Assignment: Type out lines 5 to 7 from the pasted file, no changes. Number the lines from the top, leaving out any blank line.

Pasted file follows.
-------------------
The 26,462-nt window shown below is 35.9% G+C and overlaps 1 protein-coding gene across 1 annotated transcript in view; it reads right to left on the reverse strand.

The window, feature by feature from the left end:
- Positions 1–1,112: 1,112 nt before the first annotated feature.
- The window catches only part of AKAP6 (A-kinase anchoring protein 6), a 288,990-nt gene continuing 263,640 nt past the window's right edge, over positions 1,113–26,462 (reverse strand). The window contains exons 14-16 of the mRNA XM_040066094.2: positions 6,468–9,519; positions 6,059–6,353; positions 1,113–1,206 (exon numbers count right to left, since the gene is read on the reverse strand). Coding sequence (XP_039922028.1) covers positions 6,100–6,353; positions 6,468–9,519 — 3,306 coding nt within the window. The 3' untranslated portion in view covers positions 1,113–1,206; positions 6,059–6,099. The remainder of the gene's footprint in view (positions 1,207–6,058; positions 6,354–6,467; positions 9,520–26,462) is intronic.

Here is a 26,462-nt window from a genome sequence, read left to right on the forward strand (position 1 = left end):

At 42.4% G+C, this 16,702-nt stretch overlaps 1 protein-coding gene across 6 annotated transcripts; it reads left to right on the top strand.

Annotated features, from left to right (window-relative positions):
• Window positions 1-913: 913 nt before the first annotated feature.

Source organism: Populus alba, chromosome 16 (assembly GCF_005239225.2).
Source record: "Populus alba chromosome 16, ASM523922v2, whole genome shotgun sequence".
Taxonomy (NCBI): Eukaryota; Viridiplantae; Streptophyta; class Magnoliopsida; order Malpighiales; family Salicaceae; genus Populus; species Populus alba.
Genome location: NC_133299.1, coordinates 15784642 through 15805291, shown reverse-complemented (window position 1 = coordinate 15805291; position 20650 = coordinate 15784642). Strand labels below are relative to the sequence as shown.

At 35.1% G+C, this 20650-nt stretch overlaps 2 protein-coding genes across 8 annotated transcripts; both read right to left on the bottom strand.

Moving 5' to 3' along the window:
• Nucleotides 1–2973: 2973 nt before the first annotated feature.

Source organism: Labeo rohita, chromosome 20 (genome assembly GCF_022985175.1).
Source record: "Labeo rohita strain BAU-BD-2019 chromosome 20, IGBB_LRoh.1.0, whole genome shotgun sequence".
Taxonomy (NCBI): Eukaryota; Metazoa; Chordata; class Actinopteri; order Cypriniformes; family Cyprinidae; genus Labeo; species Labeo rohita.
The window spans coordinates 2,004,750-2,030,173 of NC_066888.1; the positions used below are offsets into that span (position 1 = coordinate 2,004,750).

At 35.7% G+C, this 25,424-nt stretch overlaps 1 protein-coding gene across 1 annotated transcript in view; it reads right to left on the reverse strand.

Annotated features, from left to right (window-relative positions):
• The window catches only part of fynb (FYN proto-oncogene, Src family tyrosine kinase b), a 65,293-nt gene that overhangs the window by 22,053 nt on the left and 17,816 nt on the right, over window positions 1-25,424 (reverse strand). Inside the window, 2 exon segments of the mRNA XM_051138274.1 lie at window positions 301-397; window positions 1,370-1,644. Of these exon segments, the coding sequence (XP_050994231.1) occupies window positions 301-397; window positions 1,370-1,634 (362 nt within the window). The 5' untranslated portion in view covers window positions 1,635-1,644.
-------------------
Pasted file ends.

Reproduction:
Here is a 26,462-nt window from a genome sequence, read left to right on the forward strand (position 1 = left end):

At 42.4% G+C, this 16,702-nt stretch overlaps 1 protein-coding gene across 6 annotated transcripts; it reads left to right on the top strand.

Annotated features, from left to right (window-relative positions):